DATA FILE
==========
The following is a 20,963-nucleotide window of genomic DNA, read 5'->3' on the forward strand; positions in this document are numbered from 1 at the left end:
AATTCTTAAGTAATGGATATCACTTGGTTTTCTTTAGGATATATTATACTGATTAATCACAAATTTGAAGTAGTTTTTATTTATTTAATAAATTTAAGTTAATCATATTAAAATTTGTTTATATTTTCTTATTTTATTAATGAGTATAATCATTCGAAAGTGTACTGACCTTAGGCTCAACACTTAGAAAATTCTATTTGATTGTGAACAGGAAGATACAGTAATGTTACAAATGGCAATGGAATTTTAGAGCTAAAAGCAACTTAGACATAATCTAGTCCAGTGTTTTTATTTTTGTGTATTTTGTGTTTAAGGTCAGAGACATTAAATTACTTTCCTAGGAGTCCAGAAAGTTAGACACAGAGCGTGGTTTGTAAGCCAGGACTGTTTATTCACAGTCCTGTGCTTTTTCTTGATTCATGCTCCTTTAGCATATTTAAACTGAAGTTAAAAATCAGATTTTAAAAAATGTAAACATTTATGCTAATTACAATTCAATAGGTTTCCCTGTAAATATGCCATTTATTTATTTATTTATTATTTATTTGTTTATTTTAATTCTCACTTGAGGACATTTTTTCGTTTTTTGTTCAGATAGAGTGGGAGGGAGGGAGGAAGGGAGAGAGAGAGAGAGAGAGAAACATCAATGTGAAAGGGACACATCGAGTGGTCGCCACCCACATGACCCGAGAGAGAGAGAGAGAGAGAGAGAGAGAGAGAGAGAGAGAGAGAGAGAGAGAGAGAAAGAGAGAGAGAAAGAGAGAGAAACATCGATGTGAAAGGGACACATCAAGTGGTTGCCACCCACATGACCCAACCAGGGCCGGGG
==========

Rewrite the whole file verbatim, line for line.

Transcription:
The following is a 20,963-nucleotide window of genomic DNA, read 5'->3' on the forward strand; positions in this document are numbered from 1 at the left end:
AATTCTTAAGTAATGGATATCACTTGGTTTTCTTTAGGATATATTATACTGATTAATCACAAATTTGAAGTAGTTTTTATTTATTTAATAAATTTAAGTTAATCATATTAAAATTTGTTTATATTTTCTTATTTTATTAATGAGTATAATCATTCGAAAGTGTACTGACCTTAGGCTCAACACTTAGAAAATTCTATTTGATTGTGAACAGGAAGATACAGTAATGTTACAAATGGCAATGGAATTTTAGAGCTAAAAGCAACTTAGACATAATCTAGTCCAGTGTTTTTATTTTTGTGTATTTTGTGTTTAAGGTCAGAGACATTAAATTACTTTCCTAGGAGTCCAGAAAGTTAGACACAGAGCGTGGTTTGTAAGCCAGGACTGTTTATTCACAGTCCTGTGCTTTTTCTTGATTCATGCTCCTTTAGCATATTTAAACTGAAGTTAAAAATCAGATTTTAAAAAATGTAAACATTTATGCTAATTACAATTCAATAGGTTTCCCTGTAAATATGCCATTTATTTATTTATTTATTATTTATTTGTTTATTTTAATTCTCACTTGAGGACATTTTTTCGTTTTTTGTTCAGATAGAGTGGGAGGGAGGGAGGAAGGGAGAGAGAGAGAGAGAGAGAAACATCAATGTGAAAGGGACACATCGAGTGGTCGCCACCCACATGACCCGAGAGAGAGAGAGAGAGAGAGAGAGAGAGAGAGAGAGAGAGAGAGAGAGAGAGAGAAAGAGAGAGAGAAAGAGAGAGAAACATCGATGTGAAAGGGACACATCAAGTGGTTGCCACCCACATGACCCAACCAGGGCCGGGG